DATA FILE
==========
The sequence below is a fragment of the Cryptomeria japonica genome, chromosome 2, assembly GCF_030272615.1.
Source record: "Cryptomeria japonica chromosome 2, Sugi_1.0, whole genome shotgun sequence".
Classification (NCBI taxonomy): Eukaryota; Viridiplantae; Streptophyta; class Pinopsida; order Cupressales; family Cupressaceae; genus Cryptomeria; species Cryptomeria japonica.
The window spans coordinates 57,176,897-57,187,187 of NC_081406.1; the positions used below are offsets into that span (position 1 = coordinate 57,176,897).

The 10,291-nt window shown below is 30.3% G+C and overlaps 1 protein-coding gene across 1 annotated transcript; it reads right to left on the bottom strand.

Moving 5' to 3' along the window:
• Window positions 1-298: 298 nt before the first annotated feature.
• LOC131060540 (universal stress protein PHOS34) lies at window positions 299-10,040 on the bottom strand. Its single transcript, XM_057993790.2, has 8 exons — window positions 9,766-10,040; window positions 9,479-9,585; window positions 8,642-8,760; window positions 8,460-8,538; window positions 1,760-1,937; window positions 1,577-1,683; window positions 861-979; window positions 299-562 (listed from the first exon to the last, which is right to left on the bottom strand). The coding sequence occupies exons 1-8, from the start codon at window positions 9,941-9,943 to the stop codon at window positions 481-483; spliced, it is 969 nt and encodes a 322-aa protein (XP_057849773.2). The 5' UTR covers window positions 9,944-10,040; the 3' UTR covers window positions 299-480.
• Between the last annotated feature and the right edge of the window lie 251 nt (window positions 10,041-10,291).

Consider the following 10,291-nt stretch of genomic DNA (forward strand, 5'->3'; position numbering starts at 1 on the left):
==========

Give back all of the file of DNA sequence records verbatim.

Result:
The sequence below is a fragment of the Cryptomeria japonica genome, chromosome 2, assembly GCF_030272615.1.
Source record: "Cryptomeria japonica chromosome 2, Sugi_1.0, whole genome shotgun sequence".
Classification (NCBI taxonomy): Eukaryota; Viridiplantae; Streptophyta; class Pinopsida; order Cupressales; family Cupressaceae; genus Cryptomeria; species Cryptomeria japonica.
The window spans coordinates 57,176,897-57,187,187 of NC_081406.1; the positions used below are offsets into that span (position 1 = coordinate 57,176,897).

The 10,291-nt window shown below is 30.3% G+C and overlaps 1 protein-coding gene across 1 annotated transcript; it reads right to left on the bottom strand.

Moving 5' to 3' along the window:
• Window positions 1-298: 298 nt before the first annotated feature.
• LOC131060540 (universal stress protein PHOS34) lies at window positions 299-10,040 on the bottom strand. Its single transcript, XM_057993790.2, has 8 exons — window positions 9,766-10,040; window positions 9,479-9,585; window positions 8,642-8,760; window positions 8,460-8,538; window positions 1,760-1,937; window positions 1,577-1,683; window positions 861-979; window positions 299-562 (listed from the first exon to the last, which is right to left on the bottom strand). The coding sequence occupies exons 1-8, from the start codon at window positions 9,941-9,943 to the stop codon at window positions 481-483; spliced, it is 969 nt and encodes a 322-aa protein (XP_057849773.2). The 5' UTR covers window positions 9,944-10,040; the 3' UTR covers window positions 299-480.
• Between the last annotated feature and the right edge of the window lie 251 nt (window positions 10,041-10,291).

Consider the following 10,291-nt stretch of genomic DNA (forward strand, 5'->3'; position numbering starts at 1 on the left):